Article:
SINGAPORE - Some may find the idea of teaching pre-schoolers about cyber security absurd. After all, six-year-olds do not have bank or e-mail accounts.
Yet, these are concepts that NTUC First Campus is introducing to children through hour-long lessons on digital literacy conducted once every two weeks.
The pre-school operator started these classes in June for its Kindergarten 1 and 2 children across all 20 Little Skool-House centres.
At the Little Skool-House branch at Ulu Pandan Community Club, senior English language teacher Eileen Chia, 31, teaches the children about data privacy and cyber-bullying prevention through storybooks like Troll Stinks by author Jeanne Willis.
The pre-schoolers read the story of how two goats steal a farmer’s mobile phone and send mean messages to a troll’s number. They later realise they have hurt the feelings of a baby troll who had read the texts.
When prompted, the children suggested that people should protect their mobile phones with fingerprint passcodes and not send hurtful messages in the name of fun.
The children also worked in pairs to search for posters on cyber security, discussing what search terms to use so that they can find posters with kid-friendly language.
Ms Coreen Soh, 48, general manager of Little Skool-House and chief child development officer at NTUC First Campus, told The Straits Times that the aim is not so much to teach children how to use digital tools, but to educate them on potential dangers online and how to use technology responsibly.
Keagen Tan, six, said he now understands the importance of keeping passwords safe to prevent the misuse of mobile phones.
His father, Mr Tan Chee Hau, 41, a civil servant, said: “It’s inevitable that children are exposed to the Internet, online websites and apps from a young age, so it’s better that they know about the safety aspects than to have to explore them on their own.”
Associate Professor Loh Chin Ee, deputy head of research for English language and literature at the National Institute of Education (NIE), said that given the pervasiveness of digital devices and ease of access to online resources, children should be introduced to concepts of digital health and well-being at an early age.
“Concepts such as personal privacy, managing screen time, and searching for and evaluating online sources are some concepts that young children can engage with in a meaningful way,” she said.
Since the Covid-19 pandemic, there has been a considerable shift towards digital learning in primary and secondary schools, with more lessons being conducted via the Singapore Student Learning Space, the Ministry of Education’s online learning portal.
Likewise, pre-schools have developed their own programmes to prepare children for online learning.
At some of Star Learners’ 43 pre-schools, where children focus on a book and its themes for each term, digital apps and tools are used to help K2 children develop thinking and reasoning skills through related hands-on activities.
Miss Alysha Mohd Sani, 20, an English language educator at Star Learners Child Care at Choa Chu Kang Sports Centre, conducted a lesson where K2 children had to work in groups to make “moon rocks” out of baking soda, water and glitter.
They used iPads to take pictures of what they were doing and to record spoken answers to questions.
The centre’s principal, Ms Siti Yasmira Johan, said lessons like this expose children to some simple digital skills.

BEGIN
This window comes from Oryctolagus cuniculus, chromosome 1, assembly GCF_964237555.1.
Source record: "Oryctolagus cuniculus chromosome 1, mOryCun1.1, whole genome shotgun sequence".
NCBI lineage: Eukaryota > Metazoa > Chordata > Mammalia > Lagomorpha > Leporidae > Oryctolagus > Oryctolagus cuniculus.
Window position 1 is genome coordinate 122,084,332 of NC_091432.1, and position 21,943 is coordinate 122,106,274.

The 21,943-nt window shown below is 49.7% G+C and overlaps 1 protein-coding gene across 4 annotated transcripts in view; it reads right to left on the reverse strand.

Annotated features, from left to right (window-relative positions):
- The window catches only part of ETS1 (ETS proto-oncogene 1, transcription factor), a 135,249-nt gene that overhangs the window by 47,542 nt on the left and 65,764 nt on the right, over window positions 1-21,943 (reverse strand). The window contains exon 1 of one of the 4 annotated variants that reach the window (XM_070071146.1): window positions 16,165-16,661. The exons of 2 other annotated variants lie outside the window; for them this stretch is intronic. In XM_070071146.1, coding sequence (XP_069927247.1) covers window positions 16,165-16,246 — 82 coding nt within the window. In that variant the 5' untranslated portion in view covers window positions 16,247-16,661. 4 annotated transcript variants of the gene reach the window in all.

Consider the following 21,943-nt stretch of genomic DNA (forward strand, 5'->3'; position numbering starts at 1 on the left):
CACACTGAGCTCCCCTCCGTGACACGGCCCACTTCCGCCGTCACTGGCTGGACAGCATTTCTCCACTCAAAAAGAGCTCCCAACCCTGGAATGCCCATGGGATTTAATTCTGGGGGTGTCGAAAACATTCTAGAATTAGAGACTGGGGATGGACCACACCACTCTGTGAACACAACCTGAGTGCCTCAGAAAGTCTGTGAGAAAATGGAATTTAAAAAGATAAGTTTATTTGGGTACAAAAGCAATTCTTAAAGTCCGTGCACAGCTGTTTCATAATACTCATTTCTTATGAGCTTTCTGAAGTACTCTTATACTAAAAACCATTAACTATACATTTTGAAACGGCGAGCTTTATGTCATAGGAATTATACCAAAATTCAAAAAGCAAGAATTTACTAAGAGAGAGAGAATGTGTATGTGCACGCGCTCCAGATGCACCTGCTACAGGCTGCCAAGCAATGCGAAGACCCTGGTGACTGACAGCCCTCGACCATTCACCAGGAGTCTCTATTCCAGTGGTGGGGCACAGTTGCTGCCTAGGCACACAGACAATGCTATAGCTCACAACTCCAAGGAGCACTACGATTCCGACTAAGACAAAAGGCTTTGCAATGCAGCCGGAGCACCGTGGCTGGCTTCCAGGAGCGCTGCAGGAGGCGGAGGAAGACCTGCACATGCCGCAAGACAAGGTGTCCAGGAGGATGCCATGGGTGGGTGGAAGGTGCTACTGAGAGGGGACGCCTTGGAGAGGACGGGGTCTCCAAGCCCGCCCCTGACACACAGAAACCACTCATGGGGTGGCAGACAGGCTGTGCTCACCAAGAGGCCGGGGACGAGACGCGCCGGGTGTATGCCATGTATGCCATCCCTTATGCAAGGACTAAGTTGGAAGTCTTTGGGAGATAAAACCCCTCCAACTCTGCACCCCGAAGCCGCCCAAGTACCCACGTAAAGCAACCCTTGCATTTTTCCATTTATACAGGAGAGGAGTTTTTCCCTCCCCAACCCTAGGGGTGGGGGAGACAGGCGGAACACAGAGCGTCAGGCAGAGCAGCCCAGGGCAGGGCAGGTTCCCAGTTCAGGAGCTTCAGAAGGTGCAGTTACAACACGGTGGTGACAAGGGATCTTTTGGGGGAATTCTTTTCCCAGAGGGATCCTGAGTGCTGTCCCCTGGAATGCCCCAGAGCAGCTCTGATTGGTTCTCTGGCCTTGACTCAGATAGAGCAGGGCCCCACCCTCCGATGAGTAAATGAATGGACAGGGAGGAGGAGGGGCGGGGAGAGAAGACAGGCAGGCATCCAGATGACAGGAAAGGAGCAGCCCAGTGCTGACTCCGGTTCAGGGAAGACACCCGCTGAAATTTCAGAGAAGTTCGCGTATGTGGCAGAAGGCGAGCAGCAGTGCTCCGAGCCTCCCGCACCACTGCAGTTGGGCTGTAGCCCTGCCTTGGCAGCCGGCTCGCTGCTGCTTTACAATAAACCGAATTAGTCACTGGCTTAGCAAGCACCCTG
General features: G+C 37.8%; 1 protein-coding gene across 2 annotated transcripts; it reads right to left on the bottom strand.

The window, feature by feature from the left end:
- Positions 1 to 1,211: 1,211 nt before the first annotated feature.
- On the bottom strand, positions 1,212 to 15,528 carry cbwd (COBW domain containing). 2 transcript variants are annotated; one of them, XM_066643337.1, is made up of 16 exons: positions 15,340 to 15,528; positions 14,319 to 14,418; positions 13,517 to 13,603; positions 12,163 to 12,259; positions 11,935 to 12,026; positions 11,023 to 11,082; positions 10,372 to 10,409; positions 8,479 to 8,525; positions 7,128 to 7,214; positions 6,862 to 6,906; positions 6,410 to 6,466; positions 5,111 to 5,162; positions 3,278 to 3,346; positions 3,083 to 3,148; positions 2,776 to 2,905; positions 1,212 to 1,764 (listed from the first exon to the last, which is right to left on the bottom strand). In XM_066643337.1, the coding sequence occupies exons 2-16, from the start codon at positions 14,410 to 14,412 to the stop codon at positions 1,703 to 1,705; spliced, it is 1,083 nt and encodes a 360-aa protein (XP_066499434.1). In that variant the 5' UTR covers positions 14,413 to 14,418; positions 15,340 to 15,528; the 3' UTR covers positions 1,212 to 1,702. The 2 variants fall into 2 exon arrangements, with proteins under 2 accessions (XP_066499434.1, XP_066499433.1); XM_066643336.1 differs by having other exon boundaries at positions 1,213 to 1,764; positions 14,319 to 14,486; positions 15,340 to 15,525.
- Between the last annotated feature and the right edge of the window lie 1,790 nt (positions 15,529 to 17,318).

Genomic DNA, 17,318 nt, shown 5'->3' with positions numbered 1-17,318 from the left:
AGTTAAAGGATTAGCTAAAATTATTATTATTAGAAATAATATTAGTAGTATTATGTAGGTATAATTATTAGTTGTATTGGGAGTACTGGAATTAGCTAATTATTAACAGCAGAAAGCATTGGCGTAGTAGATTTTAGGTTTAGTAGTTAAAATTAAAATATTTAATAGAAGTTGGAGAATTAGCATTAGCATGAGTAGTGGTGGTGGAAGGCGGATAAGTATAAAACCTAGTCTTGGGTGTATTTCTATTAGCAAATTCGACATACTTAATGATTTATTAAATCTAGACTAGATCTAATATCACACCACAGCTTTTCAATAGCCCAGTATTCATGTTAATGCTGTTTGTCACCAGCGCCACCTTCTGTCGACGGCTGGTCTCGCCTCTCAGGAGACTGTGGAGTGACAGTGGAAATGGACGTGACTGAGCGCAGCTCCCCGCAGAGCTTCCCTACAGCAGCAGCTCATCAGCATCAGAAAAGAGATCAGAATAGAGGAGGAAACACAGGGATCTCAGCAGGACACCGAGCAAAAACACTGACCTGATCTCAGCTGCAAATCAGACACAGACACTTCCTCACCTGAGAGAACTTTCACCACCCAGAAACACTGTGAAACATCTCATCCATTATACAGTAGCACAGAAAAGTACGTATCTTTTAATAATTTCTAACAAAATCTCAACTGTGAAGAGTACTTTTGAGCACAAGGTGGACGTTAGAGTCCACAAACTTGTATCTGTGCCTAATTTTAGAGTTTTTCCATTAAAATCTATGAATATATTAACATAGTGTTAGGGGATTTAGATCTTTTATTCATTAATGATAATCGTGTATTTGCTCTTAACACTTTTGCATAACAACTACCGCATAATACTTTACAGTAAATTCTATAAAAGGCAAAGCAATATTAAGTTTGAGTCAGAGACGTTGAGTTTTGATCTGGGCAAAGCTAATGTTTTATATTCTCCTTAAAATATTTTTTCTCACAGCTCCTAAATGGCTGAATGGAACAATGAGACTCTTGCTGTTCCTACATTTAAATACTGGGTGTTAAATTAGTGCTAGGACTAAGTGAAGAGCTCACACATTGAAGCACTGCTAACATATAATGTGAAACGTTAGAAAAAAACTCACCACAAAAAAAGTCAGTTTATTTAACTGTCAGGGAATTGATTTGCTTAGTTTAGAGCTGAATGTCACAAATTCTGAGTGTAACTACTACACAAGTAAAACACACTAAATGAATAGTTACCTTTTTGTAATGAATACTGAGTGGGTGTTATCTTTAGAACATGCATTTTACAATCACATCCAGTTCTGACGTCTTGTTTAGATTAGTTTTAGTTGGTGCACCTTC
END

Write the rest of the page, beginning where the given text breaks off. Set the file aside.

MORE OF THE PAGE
Some pre-schools use coding and artificial intelligence (AI) tools to help in language learning. At Toa Payoh Methodist Preschool, K2 children use robots to learn the Chinese language.
There is the Luka AI Reading Robot, which reads aloud bilingual picture books, and the Tale-Bot Coding Robot, which lets children learn new Chinese words while playing navigation games in pairs.
Hanna Lee Chye Yue, six, said these tools make lessons interesting, and the robots’ voice command functions help to improve her pronunciation of Chinese words.
“Luka will first say the words in English, and then in (Mandarin). So I learn new words and get to hear how to say them correctly. Then I will repeat them,” she said.
Dr Sun He, assistant centre director at NIE’s Centre for Research in Child Development, said findings from an NIE-administered e-book reading project showed that using well-designed digital materials promotes early bilingualism.
But she added that as young children spend more time on screens, it becomes crucial to gain a deeper insight into the effects of screen exposure during early childhood.
While the American Academy of Paediatrics advocates that pre-schoolers aged two to five should be restricted to one hour of high-quality digital media exposure a day, reports from various regions indicate that children frequently exceed this recommended limit, Dr Sun said. She added that in Singapore, only 26.5 per cent of pre-school children were observed to adhere to the guideline.
Skool4Kidz’s 28 pre-schools also use coding robots like Bee-Bot during outdoor play. For example, in the school garden, children can program Bee-Bot to move on a grid mat on the ground to “collect” pictures of plants. They can also use a tablet to scan QR codes paired with each plant to get more information about it.
Dr Jane Ching-Kwan, 62, curriculum founder at Skool4Kidz, said its centres use technology tools and resources that are appropriate, purposeful, and have an element of play.
“How can they use these tools to communicate, collaborate and play with their friends, instead of just them and the technology in a singular relationship?” she said, adding that children need to see that learning can happen in different ways.
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